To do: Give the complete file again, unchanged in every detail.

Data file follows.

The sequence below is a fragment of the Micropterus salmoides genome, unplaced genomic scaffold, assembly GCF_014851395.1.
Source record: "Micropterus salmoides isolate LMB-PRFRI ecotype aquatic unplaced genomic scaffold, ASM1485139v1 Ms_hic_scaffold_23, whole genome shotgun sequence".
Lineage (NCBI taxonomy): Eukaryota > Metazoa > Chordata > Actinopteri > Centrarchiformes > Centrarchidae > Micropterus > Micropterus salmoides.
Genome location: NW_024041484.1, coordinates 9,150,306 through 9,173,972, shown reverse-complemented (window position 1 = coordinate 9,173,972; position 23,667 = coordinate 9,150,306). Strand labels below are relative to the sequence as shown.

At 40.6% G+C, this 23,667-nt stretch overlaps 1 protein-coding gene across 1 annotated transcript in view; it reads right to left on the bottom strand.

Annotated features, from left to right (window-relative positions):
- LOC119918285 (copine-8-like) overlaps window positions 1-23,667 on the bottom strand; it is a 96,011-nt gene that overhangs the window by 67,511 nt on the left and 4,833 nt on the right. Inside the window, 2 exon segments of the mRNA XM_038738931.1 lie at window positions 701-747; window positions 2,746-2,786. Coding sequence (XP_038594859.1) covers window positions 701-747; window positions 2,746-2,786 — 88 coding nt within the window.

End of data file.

The sequence below is a fragment of the Micropterus salmoides genome, unplaced genomic scaffold, assembly GCF_014851395.1.
Source record: "Micropterus salmoides isolate LMB-PRFRI ecotype aquatic unplaced genomic scaffold, ASM1485139v1 Ms_hic_scaffold_23, whole genome shotgun sequence".
Lineage (NCBI taxonomy): Eukaryota > Metazoa > Chordata > Actinopteri > Centrarchiformes > Centrarchidae > Micropterus > Micropterus salmoides.
Genome location: NW_024041484.1, coordinates 9,150,306 through 9,173,972, shown reverse-complemented (window position 1 = coordinate 9,173,972; position 23,667 = coordinate 9,150,306). Strand labels below are relative to the sequence as shown.

At 40.6% G+C, this 23,667-nt stretch overlaps 1 protein-coding gene across 1 annotated transcript in view; it reads right to left on the bottom strand.

Annotated features, from left to right (window-relative positions):
- LOC119918285 (copine-8-like) overlaps window positions 1-23,667 on the bottom strand; it is a 96,011-nt gene that overhangs the window by 67,511 nt on the left and 4,833 nt on the right. Inside the window, 2 exon segments of the mRNA XM_038738931.1 lie at window positions 701-747; window positions 2,746-2,786. Coding sequence (XP_038594859.1) covers window positions 701-747; window positions 2,746-2,786 — 88 coding nt within the window.